Ligaments are bands of tough, elastic connective tissue that surround a joint to give support and limit the joint's movement.
When ligaments are damaged, the knee joint may become unstable. Ligament damage often happens from a sports injury. A torn ligament severely limits knee movement. This results in the inability to pivot, turn, or twist the leg. Surgery is a choice to repair a torn ligament if other medical treatment is not effective.
There are 4 major ligaments in the knee. The ligaments in the knee connect the femur (thighbone) to the tibia (shin bone), and include the following:
The anterior cruciate ligament (ACL) is located toward the front of the knee. It is the most common ligament to be injured. The ACL is often stretched and/or torn during a sudden twisting motion (when the feet stay planted one way, but the knees turn the other way). Skiing, basketball, and football are sports that have a higher risk of ACL injuries.
The posterior cruciate ligament (PCL) is located toward the back of the knee. It is also a common knee ligament to be injured. However, the PCL injury usually happens with sudden, direct impact, such as in a car accident or during a football tackle.
The medial collateral ligament (MCL) is located on the inner side of the knee. It is injured more often than the lateral collateral ligament (LCL), which is on the outer side of the knee. Stretch and tear injuries to the collateral ligaments are usually caused by a blow to the outer side of the knee, such as when playing hockey or football.
Early medical treatment for knee ligament injury may include:
A knee ligament tear may be treated with the following:
Knee ligament repair is a treatment for a complete tear of a knee ligament that results in instability in the knee. People with a torn knee ligament may be unable to do normal activities that involve twisting or turning at the knee. The knee may buckle or “give-way.” If medical treatments are not satisfactory, ligament repair surgery may be an effective treatment.
The surgery to correct a torn knee ligament involves replacing the ligament with a piece of healthy tendon. A tendon from the kneecap or hamstring, for example, is grafted into place to hold the knee joint together. The tendon graft may come from the person (autograft) or from an organ donor (allograft).
There may be other reasons for your healthcare provider to recommend a knee ligament repair.
As with any surgical procedure, complications can happen. Some possible complications may include the following:
Some people may experience pain, limited range of motion in the knee joint, and occasional swelling in the knee after surgical ligament repair. Others have increased motion in the knee joint as the graft stretches over time.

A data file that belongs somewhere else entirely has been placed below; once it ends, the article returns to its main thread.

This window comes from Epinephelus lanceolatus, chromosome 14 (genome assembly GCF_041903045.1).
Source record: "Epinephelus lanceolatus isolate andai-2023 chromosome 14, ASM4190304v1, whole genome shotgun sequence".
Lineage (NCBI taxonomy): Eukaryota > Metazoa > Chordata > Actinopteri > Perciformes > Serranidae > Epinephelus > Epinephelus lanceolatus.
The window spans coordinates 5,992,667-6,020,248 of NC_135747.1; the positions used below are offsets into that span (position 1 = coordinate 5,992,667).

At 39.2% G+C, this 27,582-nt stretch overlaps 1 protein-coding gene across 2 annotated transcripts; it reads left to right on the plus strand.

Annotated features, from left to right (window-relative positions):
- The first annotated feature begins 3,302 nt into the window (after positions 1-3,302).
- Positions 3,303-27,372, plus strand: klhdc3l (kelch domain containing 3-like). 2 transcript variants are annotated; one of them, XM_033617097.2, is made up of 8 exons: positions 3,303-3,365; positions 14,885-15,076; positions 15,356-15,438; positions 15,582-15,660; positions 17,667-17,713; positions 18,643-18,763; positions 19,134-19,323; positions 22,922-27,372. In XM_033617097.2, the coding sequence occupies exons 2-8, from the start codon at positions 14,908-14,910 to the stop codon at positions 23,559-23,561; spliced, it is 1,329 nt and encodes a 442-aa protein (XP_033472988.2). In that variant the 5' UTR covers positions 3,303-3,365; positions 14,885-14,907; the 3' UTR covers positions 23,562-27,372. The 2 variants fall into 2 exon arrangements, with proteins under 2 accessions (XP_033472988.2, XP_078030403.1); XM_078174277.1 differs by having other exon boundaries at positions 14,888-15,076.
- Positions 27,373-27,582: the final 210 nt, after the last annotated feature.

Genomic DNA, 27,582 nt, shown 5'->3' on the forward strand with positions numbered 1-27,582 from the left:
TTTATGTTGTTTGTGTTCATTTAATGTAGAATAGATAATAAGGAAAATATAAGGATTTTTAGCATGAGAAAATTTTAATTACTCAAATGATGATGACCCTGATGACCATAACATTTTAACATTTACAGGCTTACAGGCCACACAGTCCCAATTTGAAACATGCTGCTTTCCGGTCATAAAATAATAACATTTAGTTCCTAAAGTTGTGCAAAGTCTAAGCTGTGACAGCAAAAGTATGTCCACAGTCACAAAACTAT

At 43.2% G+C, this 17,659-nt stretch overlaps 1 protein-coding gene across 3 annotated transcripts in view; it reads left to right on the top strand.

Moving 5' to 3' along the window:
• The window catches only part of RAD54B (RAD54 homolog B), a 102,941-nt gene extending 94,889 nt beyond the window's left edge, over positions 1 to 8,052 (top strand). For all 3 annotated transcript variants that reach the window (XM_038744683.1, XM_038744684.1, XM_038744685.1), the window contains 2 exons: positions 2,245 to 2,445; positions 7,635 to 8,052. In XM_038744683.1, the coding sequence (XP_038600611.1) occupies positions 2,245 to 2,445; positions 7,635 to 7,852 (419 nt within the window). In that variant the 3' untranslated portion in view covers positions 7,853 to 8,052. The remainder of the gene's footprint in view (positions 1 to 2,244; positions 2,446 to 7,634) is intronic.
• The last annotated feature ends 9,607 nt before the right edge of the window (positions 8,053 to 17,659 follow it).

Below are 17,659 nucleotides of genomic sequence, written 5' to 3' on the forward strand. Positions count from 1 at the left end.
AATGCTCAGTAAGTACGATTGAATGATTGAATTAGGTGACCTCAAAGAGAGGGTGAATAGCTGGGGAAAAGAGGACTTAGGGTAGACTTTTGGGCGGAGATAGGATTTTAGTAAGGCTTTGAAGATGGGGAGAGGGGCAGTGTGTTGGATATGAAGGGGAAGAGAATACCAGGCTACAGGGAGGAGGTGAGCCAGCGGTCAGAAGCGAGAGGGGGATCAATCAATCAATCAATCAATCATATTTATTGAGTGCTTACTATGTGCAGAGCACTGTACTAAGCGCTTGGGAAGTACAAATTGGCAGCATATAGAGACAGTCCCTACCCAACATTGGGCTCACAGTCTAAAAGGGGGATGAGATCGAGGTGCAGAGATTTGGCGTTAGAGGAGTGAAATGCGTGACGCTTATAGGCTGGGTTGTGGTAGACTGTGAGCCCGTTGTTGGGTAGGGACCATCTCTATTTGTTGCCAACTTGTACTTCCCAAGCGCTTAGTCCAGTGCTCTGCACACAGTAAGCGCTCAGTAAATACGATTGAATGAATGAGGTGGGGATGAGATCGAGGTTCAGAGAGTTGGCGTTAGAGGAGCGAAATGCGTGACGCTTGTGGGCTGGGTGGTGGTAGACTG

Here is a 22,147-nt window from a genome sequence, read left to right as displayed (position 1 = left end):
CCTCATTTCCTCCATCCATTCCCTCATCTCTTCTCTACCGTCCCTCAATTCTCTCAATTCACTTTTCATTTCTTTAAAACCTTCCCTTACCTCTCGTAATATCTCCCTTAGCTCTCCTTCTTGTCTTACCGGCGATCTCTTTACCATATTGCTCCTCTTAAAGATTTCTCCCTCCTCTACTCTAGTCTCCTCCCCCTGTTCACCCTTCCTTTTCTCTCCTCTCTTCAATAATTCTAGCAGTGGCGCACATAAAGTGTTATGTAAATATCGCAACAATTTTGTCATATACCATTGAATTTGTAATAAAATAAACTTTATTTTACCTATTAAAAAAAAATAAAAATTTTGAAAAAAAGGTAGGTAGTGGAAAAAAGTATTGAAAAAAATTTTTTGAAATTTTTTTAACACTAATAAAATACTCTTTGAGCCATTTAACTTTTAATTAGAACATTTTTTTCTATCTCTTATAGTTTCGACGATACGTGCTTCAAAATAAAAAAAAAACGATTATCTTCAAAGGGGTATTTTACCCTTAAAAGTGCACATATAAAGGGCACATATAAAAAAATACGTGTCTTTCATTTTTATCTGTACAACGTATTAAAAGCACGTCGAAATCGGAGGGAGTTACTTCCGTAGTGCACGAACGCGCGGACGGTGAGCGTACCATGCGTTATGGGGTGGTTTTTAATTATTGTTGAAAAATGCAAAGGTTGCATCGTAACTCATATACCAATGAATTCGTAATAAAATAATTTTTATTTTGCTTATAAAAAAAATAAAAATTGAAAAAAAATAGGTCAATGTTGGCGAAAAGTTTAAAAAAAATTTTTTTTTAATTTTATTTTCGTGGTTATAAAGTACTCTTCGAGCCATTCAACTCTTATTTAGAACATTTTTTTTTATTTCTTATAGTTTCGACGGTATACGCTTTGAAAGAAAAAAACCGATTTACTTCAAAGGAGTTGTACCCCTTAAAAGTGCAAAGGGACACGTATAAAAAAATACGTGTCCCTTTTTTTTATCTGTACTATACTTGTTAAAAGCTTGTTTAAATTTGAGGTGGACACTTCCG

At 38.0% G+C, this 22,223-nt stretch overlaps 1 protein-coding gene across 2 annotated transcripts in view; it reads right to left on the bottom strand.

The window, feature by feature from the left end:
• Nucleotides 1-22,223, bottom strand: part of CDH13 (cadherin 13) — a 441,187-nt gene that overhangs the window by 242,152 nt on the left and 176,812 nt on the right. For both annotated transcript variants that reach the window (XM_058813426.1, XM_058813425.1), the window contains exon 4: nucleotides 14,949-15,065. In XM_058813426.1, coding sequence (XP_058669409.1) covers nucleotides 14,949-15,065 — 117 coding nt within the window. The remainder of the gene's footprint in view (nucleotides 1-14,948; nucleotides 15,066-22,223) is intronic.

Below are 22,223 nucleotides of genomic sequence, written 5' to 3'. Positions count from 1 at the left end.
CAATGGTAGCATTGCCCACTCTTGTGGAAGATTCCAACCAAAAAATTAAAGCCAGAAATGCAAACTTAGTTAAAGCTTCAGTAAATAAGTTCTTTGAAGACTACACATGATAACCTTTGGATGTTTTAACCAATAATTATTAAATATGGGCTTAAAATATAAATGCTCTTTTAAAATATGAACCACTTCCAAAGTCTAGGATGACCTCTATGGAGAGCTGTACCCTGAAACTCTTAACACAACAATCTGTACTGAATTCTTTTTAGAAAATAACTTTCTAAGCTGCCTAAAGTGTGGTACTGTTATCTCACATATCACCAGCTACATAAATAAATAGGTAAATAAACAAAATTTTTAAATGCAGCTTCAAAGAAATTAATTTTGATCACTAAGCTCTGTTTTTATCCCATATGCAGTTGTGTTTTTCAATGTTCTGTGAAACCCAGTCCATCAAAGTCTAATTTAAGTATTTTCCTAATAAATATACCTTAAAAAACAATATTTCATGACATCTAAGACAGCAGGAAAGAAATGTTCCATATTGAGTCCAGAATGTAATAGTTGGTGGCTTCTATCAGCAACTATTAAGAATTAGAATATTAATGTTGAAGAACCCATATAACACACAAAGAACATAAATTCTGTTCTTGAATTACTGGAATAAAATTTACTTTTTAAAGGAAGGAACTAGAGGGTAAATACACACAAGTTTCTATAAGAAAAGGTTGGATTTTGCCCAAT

There may be other risks depending on your specific medical condition. Be sure to discuss any concerns with your healthcare provider before the procedure.
Knee ligament repair may be performed on an outpatient basis or rarely as part of your stay in a hospital. Procedures may vary depending on your condition and your healthcare provider’s practices.
Knee ligament repair may be performed while you are asleep under general anesthesia, or while you are awake under spinal anesthesia. If spinal anesthesia is used, you will have no feeling from your waist down. Your healthcare provider will discuss this with you in advance.
Generally, knee ligament repair surgery follows this process:
After the surgery you will be taken to the recovery room for observation. Your recovery process will vary depending on the type of anesthesia that is given. Once your blood pressure, pulse, and breathing are stable and you are alert, you will be taken to your hospital room or discharged to your home. Knee ligament repair is usually done on an outpatient basis.
You may be given crutches and a knee immobilizer before you go home.
Once you are home, it is important to keep the surgical area clean and dry. Your healthcare provider will give you specific bathing instructions. The stitches or surgical staples will be removed during a follow-up office visit.
Take a pain reliever for soreness as recommended by your healthcare provider. Aspirin or certain other pain medicines may increase the chance of bleeding. Be sure to take only recommended medicines.
To help reduce swelling, you may be asked to elevate your leg and apply an ice bag to the knee several times per day for the first few days. Your healthcare provider will arrange for an exercise program to help you regain muscle strength, stability, and range of motion.
Notify your healthcare provider to report any of the following:
You may resume your normal diet unless your healthcare provider advises you differently.
Because of the limited mobility, it may be difficult for a few weeks to resume your normal daily activities. You may need someone at home to assist you. You should not drive until your healthcare provider tells you to. Other activity restrictions may apply. Full recovery from the surgery and rehabilitation may take several months.
Your healthcare provider may give you additional or alternate instructions after the procedure, depending on your particular situation.
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